Sunday

Movies On Film Quickly Dying

By 2013, it's quite possible that movies will no longer be made using the traditional 35mm film that has been around for over one hundred years. I think we have probably been aware that some kind of transition is taking place, as we see references to digital screens and so on, but it's a little shocking to realize that a whole era of cinema may be near it's end.



There are aesthetic and financial considerations to be made on both sides of the camera. Digital movie making is less expensive to produce (quality film stock is expensive), but theaters need to upgrade their projection equipment to show it, if they have not already - at $60,000 to $75,000 per screen. Digital movie making can also be more accessible to those with a story to tell, because of the cheaper cost of production - but then does ease of access mean a decrease in quality of the final product?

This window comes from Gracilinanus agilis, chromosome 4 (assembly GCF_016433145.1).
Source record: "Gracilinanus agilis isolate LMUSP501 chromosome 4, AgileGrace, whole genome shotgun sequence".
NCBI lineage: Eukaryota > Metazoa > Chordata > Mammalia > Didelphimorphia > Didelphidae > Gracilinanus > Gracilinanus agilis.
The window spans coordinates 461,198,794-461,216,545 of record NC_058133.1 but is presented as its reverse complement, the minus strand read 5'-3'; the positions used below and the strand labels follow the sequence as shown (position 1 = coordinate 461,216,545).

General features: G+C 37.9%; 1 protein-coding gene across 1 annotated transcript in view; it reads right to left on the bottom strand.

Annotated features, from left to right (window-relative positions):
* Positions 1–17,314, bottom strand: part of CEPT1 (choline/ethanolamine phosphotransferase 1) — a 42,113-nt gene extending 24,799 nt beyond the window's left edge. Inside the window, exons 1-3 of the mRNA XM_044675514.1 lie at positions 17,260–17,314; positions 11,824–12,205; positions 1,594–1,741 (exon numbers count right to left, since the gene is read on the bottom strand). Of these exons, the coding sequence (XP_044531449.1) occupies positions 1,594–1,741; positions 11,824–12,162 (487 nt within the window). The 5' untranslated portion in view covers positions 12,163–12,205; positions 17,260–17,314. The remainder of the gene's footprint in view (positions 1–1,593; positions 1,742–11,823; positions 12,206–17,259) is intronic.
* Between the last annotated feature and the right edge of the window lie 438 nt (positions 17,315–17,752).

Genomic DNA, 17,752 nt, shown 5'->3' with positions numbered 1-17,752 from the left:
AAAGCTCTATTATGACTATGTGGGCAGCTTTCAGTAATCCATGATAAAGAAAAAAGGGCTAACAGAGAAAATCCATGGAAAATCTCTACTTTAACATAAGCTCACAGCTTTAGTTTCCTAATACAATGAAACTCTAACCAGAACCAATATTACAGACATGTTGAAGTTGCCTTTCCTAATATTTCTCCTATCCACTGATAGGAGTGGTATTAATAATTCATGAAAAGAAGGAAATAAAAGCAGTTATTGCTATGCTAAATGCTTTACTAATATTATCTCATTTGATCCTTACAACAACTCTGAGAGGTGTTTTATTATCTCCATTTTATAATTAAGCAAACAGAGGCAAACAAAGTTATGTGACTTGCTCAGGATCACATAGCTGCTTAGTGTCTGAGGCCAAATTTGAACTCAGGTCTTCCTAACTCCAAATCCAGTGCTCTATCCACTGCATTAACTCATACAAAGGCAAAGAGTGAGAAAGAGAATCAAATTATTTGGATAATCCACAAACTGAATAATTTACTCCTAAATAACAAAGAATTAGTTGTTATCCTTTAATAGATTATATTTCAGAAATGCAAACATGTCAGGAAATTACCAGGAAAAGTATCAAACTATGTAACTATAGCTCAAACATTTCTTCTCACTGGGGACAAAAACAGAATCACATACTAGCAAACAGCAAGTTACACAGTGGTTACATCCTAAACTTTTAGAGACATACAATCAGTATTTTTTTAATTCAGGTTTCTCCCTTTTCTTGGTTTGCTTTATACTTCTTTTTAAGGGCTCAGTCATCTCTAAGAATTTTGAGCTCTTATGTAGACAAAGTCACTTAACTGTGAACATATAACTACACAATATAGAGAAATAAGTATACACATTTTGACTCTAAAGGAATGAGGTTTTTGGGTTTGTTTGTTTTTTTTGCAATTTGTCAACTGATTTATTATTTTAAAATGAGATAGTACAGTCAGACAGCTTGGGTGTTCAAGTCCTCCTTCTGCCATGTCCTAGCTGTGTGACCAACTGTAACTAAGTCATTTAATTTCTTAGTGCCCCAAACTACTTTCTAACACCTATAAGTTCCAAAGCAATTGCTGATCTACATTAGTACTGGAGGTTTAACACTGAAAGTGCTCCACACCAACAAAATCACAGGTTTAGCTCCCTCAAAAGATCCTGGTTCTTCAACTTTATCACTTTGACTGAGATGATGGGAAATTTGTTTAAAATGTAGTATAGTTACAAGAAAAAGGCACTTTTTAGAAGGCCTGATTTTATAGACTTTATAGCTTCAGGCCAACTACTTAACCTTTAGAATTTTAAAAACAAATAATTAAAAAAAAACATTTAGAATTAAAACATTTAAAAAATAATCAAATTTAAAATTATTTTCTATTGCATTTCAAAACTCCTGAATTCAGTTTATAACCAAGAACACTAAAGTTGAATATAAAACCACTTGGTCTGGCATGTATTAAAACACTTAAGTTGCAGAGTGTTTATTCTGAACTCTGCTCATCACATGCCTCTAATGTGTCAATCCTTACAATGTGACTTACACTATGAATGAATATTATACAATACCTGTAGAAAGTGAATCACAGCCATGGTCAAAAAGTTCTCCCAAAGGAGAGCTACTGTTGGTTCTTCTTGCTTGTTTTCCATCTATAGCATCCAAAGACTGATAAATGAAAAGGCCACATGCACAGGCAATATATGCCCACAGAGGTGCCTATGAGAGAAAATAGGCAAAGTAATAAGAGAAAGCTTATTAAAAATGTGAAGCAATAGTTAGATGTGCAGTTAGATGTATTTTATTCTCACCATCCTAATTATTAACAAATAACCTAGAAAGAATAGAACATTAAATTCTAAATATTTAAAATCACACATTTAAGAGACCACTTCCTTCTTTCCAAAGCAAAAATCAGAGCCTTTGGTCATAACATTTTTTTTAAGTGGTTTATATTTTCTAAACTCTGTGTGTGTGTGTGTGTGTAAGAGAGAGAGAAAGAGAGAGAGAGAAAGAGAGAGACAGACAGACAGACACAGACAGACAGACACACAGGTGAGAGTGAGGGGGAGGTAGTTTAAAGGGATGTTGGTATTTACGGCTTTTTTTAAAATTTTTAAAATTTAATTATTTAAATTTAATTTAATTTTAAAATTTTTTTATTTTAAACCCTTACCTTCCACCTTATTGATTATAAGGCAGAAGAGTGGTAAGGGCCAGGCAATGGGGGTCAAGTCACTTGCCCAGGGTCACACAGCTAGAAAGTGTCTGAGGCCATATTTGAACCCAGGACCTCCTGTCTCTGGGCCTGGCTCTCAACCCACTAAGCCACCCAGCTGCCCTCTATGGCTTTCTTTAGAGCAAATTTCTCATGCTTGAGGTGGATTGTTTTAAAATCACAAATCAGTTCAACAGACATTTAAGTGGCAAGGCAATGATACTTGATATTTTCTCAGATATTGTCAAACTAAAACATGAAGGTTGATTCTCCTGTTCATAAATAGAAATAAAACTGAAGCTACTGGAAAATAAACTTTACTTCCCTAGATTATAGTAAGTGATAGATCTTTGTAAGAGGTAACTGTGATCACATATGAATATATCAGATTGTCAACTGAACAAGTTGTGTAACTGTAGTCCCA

Up till now, you have probably already seen many movies that were shot digitally, and most actually strive to look "like film" - Slumdog Millionaire, The Muppets, Superman Returns. In the next couple of years, that comfort zone may be encroached upon by improved technology, allowing faster frame rates to be recorded and projected, resulting in a "non-film" look that might take some getting used to.


The most anticipated effort to be shot with faster frame rates is December's release of the first episode of The Hobbit, from Peter Jackson. It can and will be projected at 48 frames per second (fps) in theaters that can support it, and at the traditional 24 fps in others. Some early viewings of Hobbit footage met with mixed reactions, because the effect was reportedly more like watching HDTV than a movie. The higher frame rate reduces blur in panning shots and so on and also should make the 3D experience better (yes, it will be in 3D also).
HispanicBusiness

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